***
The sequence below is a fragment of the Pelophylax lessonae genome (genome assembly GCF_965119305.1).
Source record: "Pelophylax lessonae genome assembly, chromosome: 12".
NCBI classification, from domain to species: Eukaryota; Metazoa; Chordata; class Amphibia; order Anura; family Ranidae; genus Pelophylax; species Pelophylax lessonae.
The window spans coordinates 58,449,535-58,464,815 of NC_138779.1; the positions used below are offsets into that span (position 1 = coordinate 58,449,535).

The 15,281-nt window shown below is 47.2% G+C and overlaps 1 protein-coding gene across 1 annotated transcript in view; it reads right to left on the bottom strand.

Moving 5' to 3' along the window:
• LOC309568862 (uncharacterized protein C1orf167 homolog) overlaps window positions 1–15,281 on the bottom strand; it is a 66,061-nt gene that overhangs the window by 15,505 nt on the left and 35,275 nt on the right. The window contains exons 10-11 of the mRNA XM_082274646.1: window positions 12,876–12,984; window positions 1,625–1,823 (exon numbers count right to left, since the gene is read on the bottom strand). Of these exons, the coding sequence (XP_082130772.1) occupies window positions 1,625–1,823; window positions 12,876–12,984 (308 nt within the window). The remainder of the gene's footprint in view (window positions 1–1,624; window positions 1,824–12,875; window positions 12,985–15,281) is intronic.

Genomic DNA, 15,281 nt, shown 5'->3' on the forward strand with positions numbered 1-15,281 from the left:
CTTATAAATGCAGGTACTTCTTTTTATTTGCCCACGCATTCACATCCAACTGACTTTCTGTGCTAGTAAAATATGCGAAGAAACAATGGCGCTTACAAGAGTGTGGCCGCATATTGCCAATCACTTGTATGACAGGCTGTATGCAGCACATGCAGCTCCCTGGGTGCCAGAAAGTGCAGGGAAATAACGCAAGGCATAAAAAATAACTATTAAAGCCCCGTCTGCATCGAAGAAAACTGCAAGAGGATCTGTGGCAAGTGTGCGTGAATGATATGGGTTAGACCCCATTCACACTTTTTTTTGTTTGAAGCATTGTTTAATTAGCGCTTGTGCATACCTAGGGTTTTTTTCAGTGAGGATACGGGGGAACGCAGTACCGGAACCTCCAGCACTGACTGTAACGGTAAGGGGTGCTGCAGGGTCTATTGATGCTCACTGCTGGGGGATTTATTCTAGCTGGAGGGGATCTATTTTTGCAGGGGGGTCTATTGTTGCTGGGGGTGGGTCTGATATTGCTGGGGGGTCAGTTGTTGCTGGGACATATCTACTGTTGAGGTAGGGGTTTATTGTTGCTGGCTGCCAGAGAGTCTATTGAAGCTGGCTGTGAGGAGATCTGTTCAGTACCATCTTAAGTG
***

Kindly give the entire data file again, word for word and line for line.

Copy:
The sequence below is a fragment of the Pelophylax lessonae genome (genome assembly GCF_965119305.1).
Source record: "Pelophylax lessonae genome assembly, chromosome: 12".
NCBI classification, from domain to species: Eukaryota; Metazoa; Chordata; class Amphibia; order Anura; family Ranidae; genus Pelophylax; species Pelophylax lessonae.
The window spans coordinates 58,449,535-58,464,815 of NC_138779.1; the positions used below are offsets into that span (position 1 = coordinate 58,449,535).

The 15,281-nt window shown below is 47.2% G+C and overlaps 1 protein-coding gene across 1 annotated transcript in view; it reads right to left on the bottom strand.

Moving 5' to 3' along the window:
• LOC309568862 (uncharacterized protein C1orf167 homolog) overlaps window positions 1–15,281 on the bottom strand; it is a 66,061-nt gene that overhangs the window by 15,505 nt on the left and 35,275 nt on the right. The window contains exons 10-11 of the mRNA XM_082274646.1: window positions 12,876–12,984; window positions 1,625–1,823 (exon numbers count right to left, since the gene is read on the bottom strand). Of these exons, the coding sequence (XP_082130772.1) occupies window positions 1,625–1,823; window positions 12,876–12,984 (308 nt within the window). The remainder of the gene's footprint in view (window positions 1–1,624; window positions 1,824–12,875; window positions 12,985–15,281) is intronic.

Genomic DNA, 15,281 nt, shown 5'->3' on the forward strand with positions numbered 1-15,281 from the left:
CTTATAAATGCAGGTACTTCTTTTTATTTGCCCACGCATTCACATCCAACTGACTTTCTGTGCTAGTAAAATATGCGAAGAAACAATGGCGCTTACAAGAGTGTGGCCGCATATTGCCAATCACTTGTATGACAGGCTGTATGCAGCACATGCAGCTCCCTGGGTGCCAGAAAGTGCAGGGAAATAACGCAAGGCATAAAAAATAACTATTAAAGCCCCGTCTGCATCGAAGAAAACTGCAAGAGGATCTGTGGCAAGTGTGCGTGAATGATATGGGTTAGACCCCATTCACACTTTTTTTTGTTTGAAGCATTGTTTAATTAGCGCTTGTGCATACCTAGGGTTTTTTTCAGTGAGGATACGGGGGAACGCAGTACCGGAACCTCCAGCACTGACTGTAACGGTAAGGGGTGCTGCAGGGTCTATTGATGCTCACTGCTGGGGGATTTATTCTAGCTGGAGGGGATCTATTTTTGCAGGGGGGTCTATTGTTGCTGGGGGTGGGTCTGATATTGCTGGGGGGTCAGTTGTTGCTGGGACATATCTACTGTTGAGGTAGGGGTTTATTGTTGCTGGCTGCCAGAGAGTCTATTGAAGCTGGCTGTGAGGAGATCTGTTCAGTACCATCTTAAGTG